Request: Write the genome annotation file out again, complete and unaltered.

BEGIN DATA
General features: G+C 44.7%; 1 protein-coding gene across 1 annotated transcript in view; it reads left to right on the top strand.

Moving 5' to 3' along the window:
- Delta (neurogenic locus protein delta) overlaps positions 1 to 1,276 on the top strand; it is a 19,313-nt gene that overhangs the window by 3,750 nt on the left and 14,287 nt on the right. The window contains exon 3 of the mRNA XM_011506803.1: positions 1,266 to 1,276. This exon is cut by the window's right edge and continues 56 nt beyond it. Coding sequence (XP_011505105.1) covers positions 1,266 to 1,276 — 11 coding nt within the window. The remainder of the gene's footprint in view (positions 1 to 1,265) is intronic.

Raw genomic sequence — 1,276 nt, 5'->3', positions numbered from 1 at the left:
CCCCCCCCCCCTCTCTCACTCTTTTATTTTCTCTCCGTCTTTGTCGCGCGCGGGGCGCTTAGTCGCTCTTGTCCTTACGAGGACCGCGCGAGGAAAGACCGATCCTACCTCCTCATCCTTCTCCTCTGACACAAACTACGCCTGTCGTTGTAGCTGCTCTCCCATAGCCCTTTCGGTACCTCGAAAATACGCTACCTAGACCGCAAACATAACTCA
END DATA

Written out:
General features: G+C 44.7%; 1 protein-coding gene across 1 annotated transcript in view; it reads left to right on the top strand.

Moving 5' to 3' along the window:
- Delta (neurogenic locus protein delta) overlaps positions 1 to 1,276 on the top strand; it is a 19,313-nt gene that overhangs the window by 3,750 nt on the left and 14,287 nt on the right. The window contains exon 3 of the mRNA XM_011506803.1: positions 1,266 to 1,276. This exon is cut by the window's right edge and continues 56 nt beyond it. Coding sequence (XP_011505105.1) covers positions 1,266 to 1,276 — 11 coding nt within the window. The remainder of the gene's footprint in view (positions 1 to 1,265) is intronic.

Raw genomic sequence — 1,276 nt, 5'->3', positions numbered from 1 at the left:
CCCCCCCCCCCTCTCTCACTCTTTTATTTTCTCTCCGTCTTTGTCGCGCGCGGGGCGCTTAGTCGCTCTTGTCCTTACGAGGACCGCGCGAGGAAAGACCGATCCTACCTCCTCATCCTTCTCCTCTGACACAAACTACGCCTGTCGTTGTAGCTGCTCTCCCATAGCCCTTTCGGTACCTCGAAAATACGCTACCTAGACCGCAAACATAACTCA